Decision of the Complaints Committee 02328-18 McKay v The Chronicle (Newcastle)
Summary of complaint
1. Barry McKay complained to the Independent Press Standards Organisation that The Chronicle (Newcastle) breached Clause 1 (Accuracy) and Clause 3 (Harassment) of the Editors’ Code of Practice in an article headlined, “Rock ‘n’ reeling,” published on 14 March 2018.
2. The article
reported that a famous rock band had paid £100,000 to a local musician, in
order to settle a song lyric copyright claim. It stated that the named
songwriter had “brought a suit against the band” over claims some of the lyrics
in the song were similar to those in a song he had written. It stated that the
complainant had helped to bring the suit, which had now been settled out of
court. It went on to state that under the agreement, the band were “free to use
any part” of the original song within their record, and that the band had
agreed to pay the musician and complainant’s legal fees. It included a
statement from the band’s representative, which stated that it had “reluctantly
[settled] this action with McKay for £100,000.” It also included a statement
from the complainant, stating, “the original claim was for £200,000, we’ve
settled for half of that but [the band] had to pay huge legal fees…I’m pleased
we’ve got a settlement but I’m disappointed with the whole situation - I am
used to representing musicians but I’ve never had to bring a case against other
musicians before. All they had to do was credit these two guys in the first
place.” The article was splashed on the front page, stating the band “pay
Tyneside songwriter £100,000 to settle ‘stolen’ lyrics case and pay legal costs
3. The article was
also published online, with the headline, “[Named band] pays out £100,000 to
Whitley Bay musician over claims they ‘copied’ his lyrics.” The online article
was substantially the same as the article that appeared in print, but did not
originally contain the statement from the complainant.
4. The complainant
said that the article was misleading as it downplayed his involvement in the
case. He said that it was inaccurate to state that he had “helped bring” the
suit, as in fact, he was the claimant in the case. He said that the musician
who had written the song had assigned his legal rights to him, as the music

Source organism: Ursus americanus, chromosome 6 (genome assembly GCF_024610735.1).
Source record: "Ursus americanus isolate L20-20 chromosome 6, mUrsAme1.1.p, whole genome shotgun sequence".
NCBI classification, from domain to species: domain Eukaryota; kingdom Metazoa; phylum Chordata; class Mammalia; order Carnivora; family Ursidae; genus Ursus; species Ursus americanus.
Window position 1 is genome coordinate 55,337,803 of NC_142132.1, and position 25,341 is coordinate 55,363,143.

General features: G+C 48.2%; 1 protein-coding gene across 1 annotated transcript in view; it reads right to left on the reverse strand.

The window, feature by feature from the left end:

publisher, meaning the legal action was brought in the complainant’s name. In
light of this, he also said it was inaccurate for the article to state that the
songwriter had been awarded £100,000 and that the songwriter had agreed to
settle his claim. The complainant believed that the newspaper should have been
aware of this, as he had provided a press release and court documents to the
newspaper, prior to publication, and had discussed the matter with one of their
5. He also said
that the article was misleading, as it did not include the full statement he
had given the newspaper regarding the case. He said that not including this, in
an article where he refuted a number of points included in the statement form
the band’s representative, was misleading. He also said that when he contacted
the newspaper after the article was published, it had refused to reproduce his
statement in full, which he said was a failure to grant him a right to reply.
6. The complainant
also raised concern that the newspaper had inaccurately reported that the band
were now free to use “any part of the song” in their record. He said that, in
fact, it was only able to sue for the two verses it had been accused of
7. The complainant
said that misrepresenting his legal battle constituted harassment. He said that
he had regular contact with the newspaper regarding stories of interest, and
due to a historic disagreement between both parties, he believed it had
deliberately minimised his involvement in the case. He provided copies of
correspondence he had had with the newspaper over several years, and said that